The inadequacy of the nation's health care system for veterans exploded into full view Monday with a new report revealing that tens of thousands of patients have languished on waiting lists at the Department of Veterans Affairs. The report, coming weeks after allegations that veterans died while awaiting treatment, provides a more thorough and troubling picture of systemic problems within the VA health care system. Congress should respond with new money to hire doctors and expand VA facilities, and the department also needs to become more efficient and accountable.
The audit of 731 VA facilities, including several in Florida, found that the VA's appointment booking process was "overly complicated" and confusing to clerks and supervisors alike. The constant shortage of doctors and other frontline workers made the VA's goal of seeing patients within a 14-day window "simply not attainable," auditors found. In interviews with nearly 4,000 employees, investigators found that scheduling staff often hid those delays by falsifying the records of appointment dates. Thirteen percent of those interviewed said they were told by their bosses to enter false appointment dates — a practice in place at three-fourths of the facilities the investigators visited. The pressure exerted on staff to make the wait times appear more favorable than they are is so pervasive, auditors found, that the VA should re-examine its entire performance system to come up with realistic goals.
The problems with scheduling and followup were so chronic, routine and widespread, the VA found, that more than 57,000 patients are still awaiting an appointment after at least three months. The department will return to dozens of facilities for further review, including the C.W. Bill Young VA Medical Center in Pinellas County and two other Florida centers to confront what it described as an "overarching environment and culture which allowed this state of practice to take root."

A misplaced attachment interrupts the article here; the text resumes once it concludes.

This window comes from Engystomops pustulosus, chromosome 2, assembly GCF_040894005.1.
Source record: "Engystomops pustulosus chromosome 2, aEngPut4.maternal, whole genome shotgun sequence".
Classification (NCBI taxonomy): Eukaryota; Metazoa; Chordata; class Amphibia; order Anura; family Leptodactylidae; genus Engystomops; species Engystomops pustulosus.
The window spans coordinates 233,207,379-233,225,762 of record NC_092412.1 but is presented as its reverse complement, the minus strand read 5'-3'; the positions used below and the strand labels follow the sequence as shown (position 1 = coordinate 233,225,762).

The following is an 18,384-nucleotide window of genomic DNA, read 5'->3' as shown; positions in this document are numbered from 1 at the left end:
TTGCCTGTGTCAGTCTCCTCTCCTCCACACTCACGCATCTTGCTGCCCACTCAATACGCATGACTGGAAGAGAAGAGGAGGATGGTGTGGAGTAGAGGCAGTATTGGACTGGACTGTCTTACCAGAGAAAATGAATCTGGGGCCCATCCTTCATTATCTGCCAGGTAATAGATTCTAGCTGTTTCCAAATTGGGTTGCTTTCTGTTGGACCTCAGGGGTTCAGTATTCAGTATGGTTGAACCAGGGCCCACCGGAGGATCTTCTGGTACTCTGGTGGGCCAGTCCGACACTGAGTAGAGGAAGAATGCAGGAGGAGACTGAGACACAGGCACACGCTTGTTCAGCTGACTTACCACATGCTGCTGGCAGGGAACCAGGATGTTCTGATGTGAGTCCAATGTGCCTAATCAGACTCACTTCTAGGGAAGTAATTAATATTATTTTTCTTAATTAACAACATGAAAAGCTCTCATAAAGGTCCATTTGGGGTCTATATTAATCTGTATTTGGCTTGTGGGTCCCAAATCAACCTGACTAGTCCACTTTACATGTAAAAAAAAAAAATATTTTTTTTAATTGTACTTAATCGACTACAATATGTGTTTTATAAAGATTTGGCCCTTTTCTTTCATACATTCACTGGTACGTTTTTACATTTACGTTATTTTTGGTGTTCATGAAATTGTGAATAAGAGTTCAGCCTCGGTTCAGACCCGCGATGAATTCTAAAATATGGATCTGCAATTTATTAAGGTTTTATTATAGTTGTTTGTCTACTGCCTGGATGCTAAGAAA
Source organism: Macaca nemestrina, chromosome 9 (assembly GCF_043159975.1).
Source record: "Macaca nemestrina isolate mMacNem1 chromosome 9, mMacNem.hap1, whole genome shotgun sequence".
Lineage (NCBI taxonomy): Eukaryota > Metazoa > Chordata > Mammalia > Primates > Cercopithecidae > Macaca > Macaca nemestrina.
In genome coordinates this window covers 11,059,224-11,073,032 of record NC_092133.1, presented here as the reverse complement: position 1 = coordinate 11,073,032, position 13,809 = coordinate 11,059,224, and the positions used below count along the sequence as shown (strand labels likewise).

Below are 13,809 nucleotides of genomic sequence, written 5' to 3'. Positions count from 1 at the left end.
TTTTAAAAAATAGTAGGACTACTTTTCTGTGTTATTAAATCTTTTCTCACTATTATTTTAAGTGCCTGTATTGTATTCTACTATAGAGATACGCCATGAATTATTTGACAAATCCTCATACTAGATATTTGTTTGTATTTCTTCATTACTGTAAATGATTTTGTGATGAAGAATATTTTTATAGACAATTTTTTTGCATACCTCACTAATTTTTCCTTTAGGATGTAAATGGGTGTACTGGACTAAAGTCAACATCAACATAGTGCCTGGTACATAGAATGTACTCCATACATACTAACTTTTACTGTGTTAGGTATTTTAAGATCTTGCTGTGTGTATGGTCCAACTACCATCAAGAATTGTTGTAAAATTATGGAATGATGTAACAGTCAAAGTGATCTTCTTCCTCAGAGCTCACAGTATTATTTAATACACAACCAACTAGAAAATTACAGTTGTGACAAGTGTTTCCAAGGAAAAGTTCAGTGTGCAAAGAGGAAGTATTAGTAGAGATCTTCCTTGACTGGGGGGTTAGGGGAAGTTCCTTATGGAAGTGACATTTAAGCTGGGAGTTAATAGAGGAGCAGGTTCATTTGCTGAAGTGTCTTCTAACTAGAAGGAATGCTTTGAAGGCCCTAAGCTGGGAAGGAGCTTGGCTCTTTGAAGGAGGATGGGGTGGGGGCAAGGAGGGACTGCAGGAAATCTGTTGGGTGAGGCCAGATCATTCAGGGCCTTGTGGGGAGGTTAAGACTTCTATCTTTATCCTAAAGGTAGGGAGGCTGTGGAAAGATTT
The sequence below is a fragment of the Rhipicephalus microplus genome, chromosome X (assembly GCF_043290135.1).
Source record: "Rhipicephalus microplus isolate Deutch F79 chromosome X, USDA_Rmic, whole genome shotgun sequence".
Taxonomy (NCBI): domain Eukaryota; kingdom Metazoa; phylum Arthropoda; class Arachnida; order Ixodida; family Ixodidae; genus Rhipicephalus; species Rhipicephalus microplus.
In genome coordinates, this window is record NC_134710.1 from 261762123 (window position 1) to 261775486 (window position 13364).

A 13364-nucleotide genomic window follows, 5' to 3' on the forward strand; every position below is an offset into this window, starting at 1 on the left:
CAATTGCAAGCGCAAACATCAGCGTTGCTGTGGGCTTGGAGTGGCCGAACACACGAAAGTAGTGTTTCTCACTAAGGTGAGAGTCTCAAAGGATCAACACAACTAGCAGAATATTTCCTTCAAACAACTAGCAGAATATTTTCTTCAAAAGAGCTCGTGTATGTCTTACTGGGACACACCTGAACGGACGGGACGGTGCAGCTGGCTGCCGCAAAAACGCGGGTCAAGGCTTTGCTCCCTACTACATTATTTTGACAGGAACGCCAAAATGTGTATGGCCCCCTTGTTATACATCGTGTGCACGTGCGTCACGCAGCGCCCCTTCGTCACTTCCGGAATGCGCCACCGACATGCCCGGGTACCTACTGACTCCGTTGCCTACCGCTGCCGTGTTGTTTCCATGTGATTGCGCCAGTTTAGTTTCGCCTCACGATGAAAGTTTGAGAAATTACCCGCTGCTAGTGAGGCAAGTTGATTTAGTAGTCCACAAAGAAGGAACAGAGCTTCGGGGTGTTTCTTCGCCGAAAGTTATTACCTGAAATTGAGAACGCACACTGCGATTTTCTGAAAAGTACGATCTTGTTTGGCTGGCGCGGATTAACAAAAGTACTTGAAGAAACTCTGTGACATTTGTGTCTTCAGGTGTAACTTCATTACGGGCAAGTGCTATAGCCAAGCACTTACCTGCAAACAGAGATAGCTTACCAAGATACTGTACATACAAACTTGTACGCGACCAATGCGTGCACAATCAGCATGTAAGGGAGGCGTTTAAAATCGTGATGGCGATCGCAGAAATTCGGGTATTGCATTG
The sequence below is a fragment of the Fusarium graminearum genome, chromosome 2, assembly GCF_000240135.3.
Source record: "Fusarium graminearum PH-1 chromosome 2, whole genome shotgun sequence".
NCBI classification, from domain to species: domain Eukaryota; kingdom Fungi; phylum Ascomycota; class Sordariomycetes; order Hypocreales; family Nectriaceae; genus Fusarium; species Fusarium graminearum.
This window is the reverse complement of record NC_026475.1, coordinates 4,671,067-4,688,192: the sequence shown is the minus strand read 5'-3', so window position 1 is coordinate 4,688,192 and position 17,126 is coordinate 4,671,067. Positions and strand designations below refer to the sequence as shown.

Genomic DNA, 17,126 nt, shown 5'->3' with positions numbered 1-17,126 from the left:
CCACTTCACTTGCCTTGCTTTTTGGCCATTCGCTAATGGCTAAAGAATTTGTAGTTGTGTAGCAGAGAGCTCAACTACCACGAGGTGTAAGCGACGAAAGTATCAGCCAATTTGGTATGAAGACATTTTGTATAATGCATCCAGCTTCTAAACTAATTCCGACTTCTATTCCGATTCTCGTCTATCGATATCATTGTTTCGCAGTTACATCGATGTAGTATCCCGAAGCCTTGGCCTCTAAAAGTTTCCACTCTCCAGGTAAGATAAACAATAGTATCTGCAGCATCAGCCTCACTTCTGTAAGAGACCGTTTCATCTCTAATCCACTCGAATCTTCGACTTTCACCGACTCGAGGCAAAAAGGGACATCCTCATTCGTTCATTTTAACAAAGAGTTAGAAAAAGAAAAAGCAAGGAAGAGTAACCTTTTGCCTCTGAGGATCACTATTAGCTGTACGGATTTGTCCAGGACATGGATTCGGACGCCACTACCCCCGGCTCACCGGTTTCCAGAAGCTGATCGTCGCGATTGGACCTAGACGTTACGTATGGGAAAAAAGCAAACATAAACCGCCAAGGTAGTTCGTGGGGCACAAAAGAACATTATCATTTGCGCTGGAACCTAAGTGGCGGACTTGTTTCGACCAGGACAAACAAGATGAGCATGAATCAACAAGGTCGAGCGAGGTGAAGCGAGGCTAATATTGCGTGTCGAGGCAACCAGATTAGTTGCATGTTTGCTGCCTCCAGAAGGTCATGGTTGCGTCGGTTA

The agency's internal review comes as the Senate prepares to vote on a bipartisan deal that would provide $500 million for the VA to hire physicians and authorize 27 new VA facilities in 18 states. The new money would help the agency catch up on its backlog. And expanding the VA secretary's authority to fire poor administrators would shake up a bureaucracy that has a vested financial interest in falsifying its performance record.
The Senate bill, though, includes a provision allowing veterans to see a private provider if they live more than 40 miles from a VA facility or cannot see an agency physician in a timely manner. Spinning off this case load would raise questions about the continuity of care for veterans who often require specialized care. The department should use this opportunity to address its issues and assess whether its clinical operation is appropriately staffed and located across the country. The VA also needs to examine whether its professional staff is carrying an adequate case load. Without answers to these questions, how can Congress determine whether the VA is adequately funded?
Monday's report underscores the widespread hurdles to access that have existed for years, while the Senate legislation recognizes the cost of addressing these long-deferred needs. But the audit and earlier reports on service delays are only a start. The agency and Congress need a complete picture of the operation, and they must be committed to putting reforms in place so the VA's performance meets the nation's obligations. Our military veterans deserve better.